The third resource available to us is Projection, which is the introduction of the missing element (Time or Space) to the present element in both Presence and Pressure in order to create a vector of the two and by means of which we can mobilize these resources to interact with and effect the game-state. The Projection of Presence is movement. I change my place. The Projection of Pressure is range. I change your place. Projection is a dimension added to Presence and Pressure such that they can be expressed as a vector and has no independent value on its own. Projection increases the unit cost of the resource to which it applies. I pay a premium for each degree of Presence or Pressure I buy for each degree of Projection through which I can apply it in-game. 1 point of Presence costs less in a vector with movement 4 than it does in a vector with movement 8.
All other elements of a unit’s warscroll can be seen as variables in these resource equations. Indeed all other elements that can interact with units in any way like artefacts, spells and abilities can also be thought of in the same way. When we flush out the complete warscroll for the unit of 10 witch aelves, we can say that the cost of the unit is the cost of the total investment in a particular bundled allocation of magnitude Presence and magnitude Pressure modified by magnitude Projection. Or: it represents a specifically allocated investment in space and in time proportional to their respective magnitude and vector speeds.
Age of Sigmar is an objectives-based game. The win-conditions for AoS are outlined in various battle-plans, themselves subject to the principle of variance. Underlying the differences between battle-plans, however, is a common theme. There is specific space (places) capable of generating changes to the game-state (attribution of Victory Points) that advantage the player. A provisional and imperfect formulation would be to say that the point of the game is to have more Presence, persisting through more Time, in more of the places that matter, than your opponent.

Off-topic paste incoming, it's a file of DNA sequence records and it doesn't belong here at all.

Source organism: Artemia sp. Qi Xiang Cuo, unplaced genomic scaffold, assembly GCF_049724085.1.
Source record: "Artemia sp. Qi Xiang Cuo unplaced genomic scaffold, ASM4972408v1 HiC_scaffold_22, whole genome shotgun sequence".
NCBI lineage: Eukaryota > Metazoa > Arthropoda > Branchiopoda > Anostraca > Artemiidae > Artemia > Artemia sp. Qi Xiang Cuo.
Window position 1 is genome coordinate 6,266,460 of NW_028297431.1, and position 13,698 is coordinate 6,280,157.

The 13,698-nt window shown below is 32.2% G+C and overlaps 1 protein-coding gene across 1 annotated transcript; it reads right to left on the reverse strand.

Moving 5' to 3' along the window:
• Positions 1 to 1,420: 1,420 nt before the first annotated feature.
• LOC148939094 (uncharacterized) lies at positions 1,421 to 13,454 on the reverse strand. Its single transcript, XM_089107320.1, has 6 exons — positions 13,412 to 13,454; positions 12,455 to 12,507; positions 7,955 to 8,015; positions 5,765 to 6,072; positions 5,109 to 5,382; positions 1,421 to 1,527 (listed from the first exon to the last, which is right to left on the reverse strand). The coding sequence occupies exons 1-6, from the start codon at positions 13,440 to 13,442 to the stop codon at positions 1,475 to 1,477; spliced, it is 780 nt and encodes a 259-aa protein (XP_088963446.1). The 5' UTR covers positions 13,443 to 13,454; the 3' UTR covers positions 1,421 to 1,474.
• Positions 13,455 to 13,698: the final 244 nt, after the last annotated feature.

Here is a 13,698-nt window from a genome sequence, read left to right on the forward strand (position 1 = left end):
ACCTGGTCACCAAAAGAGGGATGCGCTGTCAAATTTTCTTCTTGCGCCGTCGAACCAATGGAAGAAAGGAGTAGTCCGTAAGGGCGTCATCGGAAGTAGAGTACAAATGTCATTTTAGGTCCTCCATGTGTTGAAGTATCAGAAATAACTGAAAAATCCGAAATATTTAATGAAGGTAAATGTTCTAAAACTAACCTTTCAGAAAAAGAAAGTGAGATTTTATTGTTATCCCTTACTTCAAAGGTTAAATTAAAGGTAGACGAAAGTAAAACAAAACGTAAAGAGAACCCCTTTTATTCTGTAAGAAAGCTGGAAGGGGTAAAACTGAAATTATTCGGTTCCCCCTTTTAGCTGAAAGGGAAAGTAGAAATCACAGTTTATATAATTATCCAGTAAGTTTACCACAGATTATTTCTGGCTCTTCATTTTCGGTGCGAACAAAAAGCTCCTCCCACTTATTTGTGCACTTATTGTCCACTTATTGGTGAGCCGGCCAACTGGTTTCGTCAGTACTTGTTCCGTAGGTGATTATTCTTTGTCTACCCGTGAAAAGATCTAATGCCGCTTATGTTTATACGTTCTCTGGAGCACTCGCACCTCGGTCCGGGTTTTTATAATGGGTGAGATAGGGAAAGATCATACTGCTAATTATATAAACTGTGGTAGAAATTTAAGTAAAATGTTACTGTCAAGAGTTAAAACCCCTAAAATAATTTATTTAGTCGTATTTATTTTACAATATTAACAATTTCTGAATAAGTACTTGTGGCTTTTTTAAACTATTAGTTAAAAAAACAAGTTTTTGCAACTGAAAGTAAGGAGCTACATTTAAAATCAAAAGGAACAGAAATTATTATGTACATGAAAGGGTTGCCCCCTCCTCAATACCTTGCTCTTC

Which brings us to the most contentious part of the previous entry: the claim that units cost points but have no value. This claim is deeply problematic, and I remain conflicted about it. Someone I respect on the forums recently noted that my insistence on this point is frustrating. I will abandon it if it proves itself a useless notion, but until that happens I remain committed to playing it out and seeing what I has to offer. To do that well requires some reframing.
How in game terms do we define value? It is a critical question, because strategy is quite literally the art of evaluation, the art of identifying one possible way forward as being more valuable than the others. It should be clear that we cannot simply calculate value in the same way we calculate points: differences in degrees of magnitude of Presence or Pressure or Projection do not necessarily yield differences in value the way they yield differences in cost. Further, the value of a game-state wherein a unit is screening or tagging a key threat, or occupying the critical space in a bottle-neck of terrain, or claiming an objective, is different than one wherein the exact same unit is not as relevant, even though there is no difference in that unit as unit (as a bundled allocation of resources of specific magnitude and vector). We can perhaps say of a unit that it is “valuable” in the same way that we can say of a Lego block that it is “buildable,” although that is still somewhat insufficient.
I’ve been coached to try and keep these blog entries shorter. I’ve obviously failed, but will stop here so at least I can at least fail less. Please comment if you have thoughts. Your interactions definitely have “value.” Until next time!